I recall the last GE. I’d been working all day, and out all evening, and I rocked up at the polling station at about 9:30pm. I walked into a darkened room, peopled with two napping old women and an old guy stirring a cup of cold tea. They all jumped up with a start and brushed off the cobwebs as I presented my polling card. They turned over the sheets of paper with lists of names and addresses on, armed with their ruler and pencil, so they could cross out my name. Apart from my husband’s name (he’d been there earlier) not one other name on that sheet had been crossed off. Or on the two before it.

Apathy rules in my home town, I’m afraid, and in direct correlation, the complain level is through the roof. Don’t be one of those people. Use your vote, whoever you vote for. Use it and be part of democracy.

Unless you’re voting UKIP.*

*joke**

**sort of

Here’s what I think about the Royal Baby

Alright. I’m not a royalist. Nor am I a republican. I vaguely enjoy the pomp and ceremony of pageantry and I enjoy the heritage and history of Britain. I like old buildings, and I think that the monarchy through the ages has contributed towards the rich and fascinating, often bloodthirsty, and sometimes terrifying, story of our ancestry.

It doesn’t really bother me that we still have a royal family. I quite like them, really, and I think that the benefits and privilege that they experience must be offset by the boring, mundane and tedious role that they continually fulfil.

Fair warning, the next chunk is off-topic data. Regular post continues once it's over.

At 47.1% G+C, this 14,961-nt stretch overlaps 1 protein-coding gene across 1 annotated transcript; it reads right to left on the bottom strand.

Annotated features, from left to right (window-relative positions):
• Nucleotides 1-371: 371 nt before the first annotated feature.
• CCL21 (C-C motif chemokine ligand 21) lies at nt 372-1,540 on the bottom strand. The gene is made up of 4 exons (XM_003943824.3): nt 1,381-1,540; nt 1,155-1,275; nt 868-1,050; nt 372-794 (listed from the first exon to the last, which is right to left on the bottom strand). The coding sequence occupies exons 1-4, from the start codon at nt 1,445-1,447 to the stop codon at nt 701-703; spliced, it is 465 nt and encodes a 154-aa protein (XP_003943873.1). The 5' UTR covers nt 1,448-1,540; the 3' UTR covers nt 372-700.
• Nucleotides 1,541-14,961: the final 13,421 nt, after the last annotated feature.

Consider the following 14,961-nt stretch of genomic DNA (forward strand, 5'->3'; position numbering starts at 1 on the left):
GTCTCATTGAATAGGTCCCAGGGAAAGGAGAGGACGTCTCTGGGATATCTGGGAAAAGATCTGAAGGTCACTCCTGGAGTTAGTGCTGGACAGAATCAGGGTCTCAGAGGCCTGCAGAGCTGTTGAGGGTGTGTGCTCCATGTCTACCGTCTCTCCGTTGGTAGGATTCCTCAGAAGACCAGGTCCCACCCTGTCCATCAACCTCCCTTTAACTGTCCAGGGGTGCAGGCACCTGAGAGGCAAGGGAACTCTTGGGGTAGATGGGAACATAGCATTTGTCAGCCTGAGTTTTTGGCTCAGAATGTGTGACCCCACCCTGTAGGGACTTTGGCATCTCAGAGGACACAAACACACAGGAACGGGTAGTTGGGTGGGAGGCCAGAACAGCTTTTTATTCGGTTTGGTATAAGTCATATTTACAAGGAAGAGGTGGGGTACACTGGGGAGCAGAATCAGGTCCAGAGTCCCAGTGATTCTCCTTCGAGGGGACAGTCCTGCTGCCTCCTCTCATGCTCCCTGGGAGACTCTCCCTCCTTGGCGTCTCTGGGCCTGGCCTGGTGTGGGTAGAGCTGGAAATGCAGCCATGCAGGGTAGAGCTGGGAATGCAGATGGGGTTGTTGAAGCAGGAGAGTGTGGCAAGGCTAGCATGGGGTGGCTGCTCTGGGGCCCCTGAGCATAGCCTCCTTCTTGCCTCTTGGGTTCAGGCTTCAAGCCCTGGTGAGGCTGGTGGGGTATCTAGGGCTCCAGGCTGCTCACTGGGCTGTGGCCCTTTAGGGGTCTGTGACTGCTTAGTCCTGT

So I cannot understand either extreme of opinion when it comes to this new royal baby. I struggle to have any kind of empathy with those people who camp outside the maternity wing and wave little royal flags at passing cameras. And I think that those people who respond with “another scrounging kid to be raised on taxpayers’ money” are knobbish.

Prince William is an RAF helicopter pilot. He works.

He has access to trust funds left to him by his late mother, and I’m assuming that the Crown Estate contributes towards the familial income. 


You know? The Crown Estate that raises millions of pounds of revenue a year?


I think I read somewhere that the Queen receives around 15% of that revenue to dish out to the rest of the family and that the royal family cost the country less than a pound a year per taxpayer.


Also, both the Queen and the Duke of Cambridge pay substantial taxes on their incomes, not to mention the fact that the Middletons also work and pay taxes. So, if you’re moaning about the Royals being no better than benefits scroungers (an abhorrent term for anybody by the way) may I offer you directions to the grip shop, and suggest you go and get one?


There is the school of thought that suggests the Crown Estate belongs to us all, so why should they reap the benefits..bla….bla….bla…